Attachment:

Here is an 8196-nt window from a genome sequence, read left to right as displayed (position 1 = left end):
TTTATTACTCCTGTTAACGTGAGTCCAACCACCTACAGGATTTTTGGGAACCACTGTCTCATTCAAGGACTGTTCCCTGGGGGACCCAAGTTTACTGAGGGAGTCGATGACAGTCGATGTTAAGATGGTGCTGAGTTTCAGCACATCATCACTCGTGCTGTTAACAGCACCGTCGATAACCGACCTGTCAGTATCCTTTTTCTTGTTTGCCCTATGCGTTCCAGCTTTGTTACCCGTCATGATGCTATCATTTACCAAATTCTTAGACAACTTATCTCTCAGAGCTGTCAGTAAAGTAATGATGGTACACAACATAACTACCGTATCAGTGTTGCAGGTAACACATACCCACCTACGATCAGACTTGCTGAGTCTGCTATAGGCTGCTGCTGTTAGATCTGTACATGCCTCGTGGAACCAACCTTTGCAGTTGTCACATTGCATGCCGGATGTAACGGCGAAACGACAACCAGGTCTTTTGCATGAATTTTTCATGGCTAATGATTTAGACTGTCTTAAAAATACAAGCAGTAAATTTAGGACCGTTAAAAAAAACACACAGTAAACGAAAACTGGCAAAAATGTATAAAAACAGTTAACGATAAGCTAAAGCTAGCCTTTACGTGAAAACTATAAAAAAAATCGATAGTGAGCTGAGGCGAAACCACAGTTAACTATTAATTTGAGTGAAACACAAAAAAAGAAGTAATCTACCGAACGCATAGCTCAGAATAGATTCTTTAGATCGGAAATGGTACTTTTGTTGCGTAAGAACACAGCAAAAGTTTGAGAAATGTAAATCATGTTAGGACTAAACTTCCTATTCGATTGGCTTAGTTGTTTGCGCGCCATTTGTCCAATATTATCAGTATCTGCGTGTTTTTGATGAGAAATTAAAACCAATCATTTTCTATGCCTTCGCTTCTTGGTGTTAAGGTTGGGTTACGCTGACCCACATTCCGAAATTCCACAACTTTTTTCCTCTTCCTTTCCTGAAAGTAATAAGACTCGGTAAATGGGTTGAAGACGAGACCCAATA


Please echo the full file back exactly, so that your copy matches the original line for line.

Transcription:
Here is an 8196-nt window from a genome sequence, read left to right as displayed (position 1 = left end):
TTTATTACTCCTGTTAACGTGAGTCCAACCACCTACAGGATTTTTGGGAACCACTGTCTCATTCAAGGACTGTTCCCTGGGGGACCCAAGTTTACTGAGGGAGTCGATGACAGTCGATGTTAAGATGGTGCTGAGTTTCAGCACATCATCACTCGTGCTGTTAACAGCACCGTCGATAACCGACCTGTCAGTATCCTTTTTCTTGTTTGCCCTATGCGTTCCAGCTTTGTTACCCGTCATGATGCTATCATTTACCAAATTCTTAGACAACTTATCTCTCAGAGCTGTCAGTAAAGTAATGATGGTACACAACATAACTACCGTATCAGTGTTGCAGGTAACACATACCCACCTACGATCAGACTTGCTGAGTCTGCTATAGGCTGCTGCTGTTAGATCTGTACATGCCTCGTGGAACCAACCTTTGCAGTTGTCACATTGCATGCCGGATGTAACGGCGAAACGACAACCAGGTCTTTTGCATGAATTTTTCATGGCTAATGATTTAGACTGTCTTAAAAATACAAGCAGTAAATTTAGGACCGTTAAAAAAAACACACAGTAAACGAAAACTGGCAAAAATGTATAAAAACAGTTAACGATAAGCTAAAGCTAGCCTTTACGTGAAAACTATAAAAAAAATCGATAGTGAGCTGAGGCGAAACCACAGTTAACTATTAATTTGAGTGAAACACAAAAAAAGAAGTAATCTACCGAACGCATAGCTCAGAATAGATTCTTTAGATCGGAAATGGTACTTTTGTTGCGTAAGAACACAGCAAAAGTTTGAGAAATGTAAATCATGTTAGGACTAAACTTCCTATTCGATTGGCTTAGTTGTTTGCGCGCCATTTGTCCAATATTATCAGTATCTGCGTGTTTTTGATGAGAAATTAAAACCAATCATTTTCTATGCCTTCGCTTCTTGGTGTTAAGGTTGGGTTACGCTGACCCACATTCCGAAATTCCACAACTTTTTTCCTCTTCCTTTCCTGAAAGTAATAAGACTCGGTAAATGGGTTGAAGACGAGACCCAATA